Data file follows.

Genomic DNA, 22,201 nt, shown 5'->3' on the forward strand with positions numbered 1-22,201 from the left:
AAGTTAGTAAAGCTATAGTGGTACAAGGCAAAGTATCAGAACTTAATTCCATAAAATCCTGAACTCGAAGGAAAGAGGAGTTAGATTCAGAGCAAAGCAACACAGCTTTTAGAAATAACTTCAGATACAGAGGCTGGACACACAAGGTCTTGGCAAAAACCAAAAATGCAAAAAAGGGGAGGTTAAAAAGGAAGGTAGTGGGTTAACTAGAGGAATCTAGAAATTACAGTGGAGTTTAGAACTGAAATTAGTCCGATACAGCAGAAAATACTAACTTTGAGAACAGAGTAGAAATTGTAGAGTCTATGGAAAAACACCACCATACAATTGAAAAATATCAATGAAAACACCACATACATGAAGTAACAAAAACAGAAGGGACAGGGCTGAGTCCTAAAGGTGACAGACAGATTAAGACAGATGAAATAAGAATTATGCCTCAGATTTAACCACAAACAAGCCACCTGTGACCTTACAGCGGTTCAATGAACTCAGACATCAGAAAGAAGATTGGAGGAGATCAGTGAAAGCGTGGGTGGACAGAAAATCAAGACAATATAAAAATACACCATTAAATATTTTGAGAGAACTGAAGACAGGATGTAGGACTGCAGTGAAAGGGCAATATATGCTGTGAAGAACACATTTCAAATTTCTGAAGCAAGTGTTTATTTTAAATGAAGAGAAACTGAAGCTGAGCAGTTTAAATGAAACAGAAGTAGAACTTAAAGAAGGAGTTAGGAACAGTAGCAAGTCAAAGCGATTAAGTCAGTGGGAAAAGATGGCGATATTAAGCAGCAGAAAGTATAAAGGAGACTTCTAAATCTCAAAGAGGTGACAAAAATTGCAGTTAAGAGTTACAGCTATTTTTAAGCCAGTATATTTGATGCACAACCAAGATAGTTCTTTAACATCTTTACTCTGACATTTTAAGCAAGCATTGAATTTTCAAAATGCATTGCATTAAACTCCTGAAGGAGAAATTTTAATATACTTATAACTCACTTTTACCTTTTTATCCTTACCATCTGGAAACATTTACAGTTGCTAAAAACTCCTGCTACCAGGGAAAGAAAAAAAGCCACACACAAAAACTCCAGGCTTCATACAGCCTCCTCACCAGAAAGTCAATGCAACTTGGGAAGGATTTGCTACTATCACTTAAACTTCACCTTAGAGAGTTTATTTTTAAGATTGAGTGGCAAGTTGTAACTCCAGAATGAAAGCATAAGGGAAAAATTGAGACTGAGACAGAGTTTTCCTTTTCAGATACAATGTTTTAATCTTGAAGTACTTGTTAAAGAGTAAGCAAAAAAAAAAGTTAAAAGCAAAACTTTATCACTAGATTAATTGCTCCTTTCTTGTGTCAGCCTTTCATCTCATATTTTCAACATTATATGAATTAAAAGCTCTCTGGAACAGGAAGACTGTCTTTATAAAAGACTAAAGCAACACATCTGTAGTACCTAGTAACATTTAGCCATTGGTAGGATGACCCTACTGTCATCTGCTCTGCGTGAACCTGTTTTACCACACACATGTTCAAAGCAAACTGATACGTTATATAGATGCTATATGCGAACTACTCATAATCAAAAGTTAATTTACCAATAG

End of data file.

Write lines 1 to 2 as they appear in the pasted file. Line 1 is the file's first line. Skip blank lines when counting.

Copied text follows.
Genomic DNA, 22,201 nt, shown 5'->3' on the forward strand with positions numbered 1-22,201 from the left:
AAGTTAGTAAAGCTATAGTGGTACAAGGCAAAGTATCAGAACTTAATTCCATAAAATCCTGAACTCGAAGGAAAGAGGAGTTAGATTCAGAGCAAAGCAACACAGCTTTTAGAAATAACTTCAGATACAGAGGCTGGACACACAAGGTCTTGGCAAAAACCAAAAATGCAAAAAAGGGGAGGTTAAAAAGGAAGGTAGTGGGTTAACTAGAGGAATCTAGAAATTACAGTGGAGTTTAGAACTGAAATTAGTCCGATACAGCAGAAAATACTAACTTTGAGAACAGAGTAGAAATTGTAGAGTCTATGGAAAAACACCACCATACAATTGAAAAATATCAATGAAAACACCACATACATGAAGTAACAAAAACAGAAGGGACAGGGCTGAGTCCTAAAGGTGACAGACAGATTAAGACAGATGAAATAAGAATTATGCCTCAGATTTAACCACAAACAAGCCACCTGTGACCTTACAGCGGTTCAATGAACTCAGACATCAGAAAGAAGATTGGAGGAGATCAGTGAAAGCGTGGGTGGACAGAAAATCAAGACAATATAAAAATACACCATTAAATATTTTGAGAGAACTGAAGACAGGATGTAGGACTGCAGTGAAAGGGCAATATATGCTGTGAAGAACACATTTCAAATTTCTGAAGCAAGTGTTTATTTTAAATGAAGAGAAACTGAAGCTGAGCAGTTTAAATGAAACAGAAGTAGAACTTAAAGAAGGAGTTAGGAACAGTAGCAAGTCAAAGCGATTAAGTCAGTGGGAAAAGATGGCGATATTAAGCAGCAGAAAGTATAAAGGAGACTTCTAAATCTCAAAGAGGTGACAAAAATTGCAGTTAAGAGTTACAGCTATTTTTAAGCCAGTATATTTGATGCACAACCAAGATAGTTCTTTAACATCTTTACTCTGACATTTTAAGCAAGCATTGAATTTTCAAAATGCATTGCATTAAACTCCTGAAGGAGAAATTTTAATATACTTATAACTCACTTTTACCTTTTTATCCTTACCATCTGGAAACATTTACAGTTGCTAAAAACTCCTGCTACCAGGGAAAGAAAAAAAGCCACACACAAAAACTCCAGGCTTCATACAGCCTCCTCACCAGAAAGTCAATGCAACTTGGGAAGGATTTGCTACTATCACTTAAACTTCACCTTAGAGAGTTTATTTTTAAGATTGAGTGGCAAGTTGTAACTCCAGAATGAAAGCATAAGGGAAAAATTGAGACTGAGACAGAGTTTTCCTTTTCAGATACAATGTTTTAATCTTGAAGTACTTGTTAAAGAGTAAGCAAAAAAAAAAGTTAAAAGCAAAACTTTATCACTAGATTAATTGCTCCTTTCTTGTGTCAGCCTTTCATCTCATATTTTCAACATTATATGAATTAAAAGCTCTCTGGAACAGGAAGACTGTCTTTATAAAAGACTAAAGCAACACATCTGTAGTACCTAGTAACATTTAGCCATTGGTAGGATGACCCTACTGTCATCTGCTCTGCGTGAACCTGTTTTACCACACACATGTTCAAAGCAAACTGATACGTTATATAGATGCTATATGCGAACTACTCATAATCAAAAGTTAATTTACCAATAG